VIDEO: Walking Tour Myrtle Beach State Park

SUMMARY OF CAMPGROUND:

Our rating: 3.5 out of 5 hitches

Cell Phone Reception: AT&T, Verizon, T-Mobile

Laundry: Yes

Bathrooms/Showers: Yes

RV Sites: Back-in (dirt/sand)

Pop Up Tents/Gazebos/Outdoor Rugs On-Site: Yes

Amenities: picnic table, fire pit, playground, community grills in state park, second playground in the state park, close to beach, walking trails in state park, patch program for kids in park

Cabins: Yes (6)

Tent Camping: Yes

Full Hook-ups: Yes

            Amps: 20/30/50

Pool: No, but ocean is close

Food On-Site: No

Camp Store: Yes

WiFi: Yes

Fishing: Yes (no license, but daily fee: $8/day ages 16+, $3 ages 3-15)

Posted in: Animal Sightings, Sightseeing

Myrtle Beach: Visiting the beach

We were lucky enough to be able to walk to the beach from the campground. It was only about a half mile to the beach. The state park did a nice job with walkways to the beach, outdoor showers, and informational signs along the paths. There was even a QR code to scan to check local beach information (tides, etc.).

I took the boys to the beach on Sunday for some fun in the sun. The water was still a little chilly and there was a red flag out, so we kept to wading in the water near the shore. If there wasn’t the flag, I think they would have gone swimming though! The boys made another fort and Nick made a sand penguin to go inside it. They didn’t do too bad of a job considering they didn’t have a bucket or any tools.

When it was low tide we went for a walk along the beach looking for shells. We found a few neat ones. I found a shark tooth as well! I didn’t know beforehand, but Myrtle Beach is known for having shark teeth wash up on shore. The teeth are fossilized and have a dark grey or black color due to the minerals absorbed during fossilization. Nick and I had fun searching the beach. The teeth can be small, so we would crouch down to search through shell piles.

Later in the week, we saw a jellyfish close to the shore, but didn’t get too close to it. We found a couple of starfish and small crabs too. By the end of the week we found 3 crabs, 1 live starfish, 1 dried out starfish, several clams, 1 jellyfish, and 6 shark teeth.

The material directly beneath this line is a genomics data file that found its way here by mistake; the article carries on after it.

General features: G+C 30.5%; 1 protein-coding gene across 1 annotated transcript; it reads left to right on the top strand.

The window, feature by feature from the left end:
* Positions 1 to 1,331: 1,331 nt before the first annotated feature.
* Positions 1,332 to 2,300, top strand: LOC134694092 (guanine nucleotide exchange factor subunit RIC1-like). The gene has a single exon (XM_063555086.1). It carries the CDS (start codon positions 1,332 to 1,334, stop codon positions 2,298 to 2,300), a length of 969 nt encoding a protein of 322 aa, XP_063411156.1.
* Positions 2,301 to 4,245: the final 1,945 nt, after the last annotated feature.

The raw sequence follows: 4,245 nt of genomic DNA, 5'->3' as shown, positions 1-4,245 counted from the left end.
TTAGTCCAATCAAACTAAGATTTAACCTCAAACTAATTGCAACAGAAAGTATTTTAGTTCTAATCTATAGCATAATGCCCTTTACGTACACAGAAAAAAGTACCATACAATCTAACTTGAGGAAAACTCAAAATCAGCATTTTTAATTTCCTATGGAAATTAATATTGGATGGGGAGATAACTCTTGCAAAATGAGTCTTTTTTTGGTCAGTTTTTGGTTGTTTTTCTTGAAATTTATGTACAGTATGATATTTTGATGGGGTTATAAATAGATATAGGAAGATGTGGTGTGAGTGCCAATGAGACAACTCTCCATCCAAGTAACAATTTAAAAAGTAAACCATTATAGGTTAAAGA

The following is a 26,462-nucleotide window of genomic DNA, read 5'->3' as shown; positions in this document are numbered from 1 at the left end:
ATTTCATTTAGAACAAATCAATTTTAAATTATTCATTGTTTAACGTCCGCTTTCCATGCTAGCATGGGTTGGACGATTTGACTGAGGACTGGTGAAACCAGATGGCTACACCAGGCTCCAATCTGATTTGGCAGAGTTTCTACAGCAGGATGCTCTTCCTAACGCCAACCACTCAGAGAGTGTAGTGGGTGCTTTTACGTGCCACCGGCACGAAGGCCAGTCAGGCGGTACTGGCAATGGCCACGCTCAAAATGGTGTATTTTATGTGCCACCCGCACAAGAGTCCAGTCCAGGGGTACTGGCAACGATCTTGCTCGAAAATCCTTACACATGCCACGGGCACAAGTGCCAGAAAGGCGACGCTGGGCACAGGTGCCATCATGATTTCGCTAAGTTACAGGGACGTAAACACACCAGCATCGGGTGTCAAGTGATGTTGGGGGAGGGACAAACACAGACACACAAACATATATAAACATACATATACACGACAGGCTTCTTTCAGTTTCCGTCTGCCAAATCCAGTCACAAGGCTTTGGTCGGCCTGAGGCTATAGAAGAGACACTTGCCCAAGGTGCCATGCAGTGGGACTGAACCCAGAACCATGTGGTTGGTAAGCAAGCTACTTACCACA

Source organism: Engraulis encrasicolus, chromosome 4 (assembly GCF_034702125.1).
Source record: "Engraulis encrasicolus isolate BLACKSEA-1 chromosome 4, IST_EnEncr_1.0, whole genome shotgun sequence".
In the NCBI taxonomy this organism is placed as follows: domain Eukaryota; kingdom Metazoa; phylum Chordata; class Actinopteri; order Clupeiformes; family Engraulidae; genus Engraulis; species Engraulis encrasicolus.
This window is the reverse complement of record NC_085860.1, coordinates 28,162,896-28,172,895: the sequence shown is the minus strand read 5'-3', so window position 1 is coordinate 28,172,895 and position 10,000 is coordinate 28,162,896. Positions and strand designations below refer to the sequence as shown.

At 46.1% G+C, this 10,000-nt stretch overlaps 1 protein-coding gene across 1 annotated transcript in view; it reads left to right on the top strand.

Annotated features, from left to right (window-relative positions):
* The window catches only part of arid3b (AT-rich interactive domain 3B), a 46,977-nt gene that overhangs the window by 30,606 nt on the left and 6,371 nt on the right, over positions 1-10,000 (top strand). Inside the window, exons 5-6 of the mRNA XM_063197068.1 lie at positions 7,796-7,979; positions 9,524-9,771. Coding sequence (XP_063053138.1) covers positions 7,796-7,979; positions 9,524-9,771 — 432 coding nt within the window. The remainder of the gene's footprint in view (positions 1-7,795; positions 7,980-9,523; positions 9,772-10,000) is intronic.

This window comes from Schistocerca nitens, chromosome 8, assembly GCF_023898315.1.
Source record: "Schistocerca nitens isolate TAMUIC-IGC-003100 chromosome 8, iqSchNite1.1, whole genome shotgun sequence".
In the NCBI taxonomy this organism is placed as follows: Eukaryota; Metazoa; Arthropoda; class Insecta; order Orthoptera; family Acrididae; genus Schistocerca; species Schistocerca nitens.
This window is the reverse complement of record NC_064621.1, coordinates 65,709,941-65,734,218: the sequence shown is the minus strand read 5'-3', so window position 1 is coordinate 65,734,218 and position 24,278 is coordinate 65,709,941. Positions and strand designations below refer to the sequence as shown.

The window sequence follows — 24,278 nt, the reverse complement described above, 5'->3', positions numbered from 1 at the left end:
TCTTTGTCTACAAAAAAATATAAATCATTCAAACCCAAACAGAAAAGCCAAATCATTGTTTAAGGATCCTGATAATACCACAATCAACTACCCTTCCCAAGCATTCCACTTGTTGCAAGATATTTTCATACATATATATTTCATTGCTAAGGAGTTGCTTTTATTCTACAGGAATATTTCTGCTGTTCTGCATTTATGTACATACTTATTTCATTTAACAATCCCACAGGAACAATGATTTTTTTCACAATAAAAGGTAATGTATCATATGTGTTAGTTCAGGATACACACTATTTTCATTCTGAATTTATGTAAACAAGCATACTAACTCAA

Ben and I even took a night time walk on the beach. It was amazing to be within a quick walk to the ocean.

Posted in: Animal Sightings, Campground Review, Hiking, Sightseeing, YouTube Video Link

KOA Mount Pleasant/Charleston: Campground Review

For our stay in Charleston, South Carolina, we stayed at the Mount Pleasant/Charleston KOA. The campground is located in Mount Pleasant, about a 15-20 minute drive from Charleston.

The campground had some nice features, including a camp store. The campground is located near a plantation, and offers wagon rides when the plantation is open. Unfortunately, the plantation house was under construction when we were there and the wagon rides were not going on.

The campground had corn hole, a nice walking trail, a community fire pit, hanging swings by the lake, fishing (catch and release, no license needed), pool (not heated), rec room with camp kitchen (2 stations) and little library, dog park, and bike/canoe/paddle boat rental. The office sold firewood bundles. There was a propane station and an ice machine near the office as well.

The laundry room was on the side of the office building and had 4 washers and dryers. Although there was not a coin machine in the laundry room, you could get quarters at the office. Washers were $2/load and dryers $1.50/load.

The bathrooms and showers were located on the backside of the officel. They are separate though: women’s bathroom on one side, individual shower rooms in the middle, and men’s bathrooms on the other side.

We enjoyed the walking trails. The trails go by a little creek and we saw some small crabs and turtles.

There was WiFi available. The signal was pretty spotty where we were. However, they do offer routers to borrow. These are on a first come basis. We were finally able to get one with only 2 days left in the trip, but it made a big difference! The speeds were a lot faster plugged in.

The campground was close to grocery stores, restaurants, gas stations, and several parks. Charleston was about 15-20 minutes away. The Costco and Walmart were within 2 miles. It was in a pretty convenient location.

VIDEO LINK: Campground Tour

The night before we left, we found a postcard on the door reminding us of check-out time.

COVID Review: Masks were required in the office. The office staff was friendly and always had them on. However, employees working outside (including those that show you to your site) and other campers really didn’t wear masks.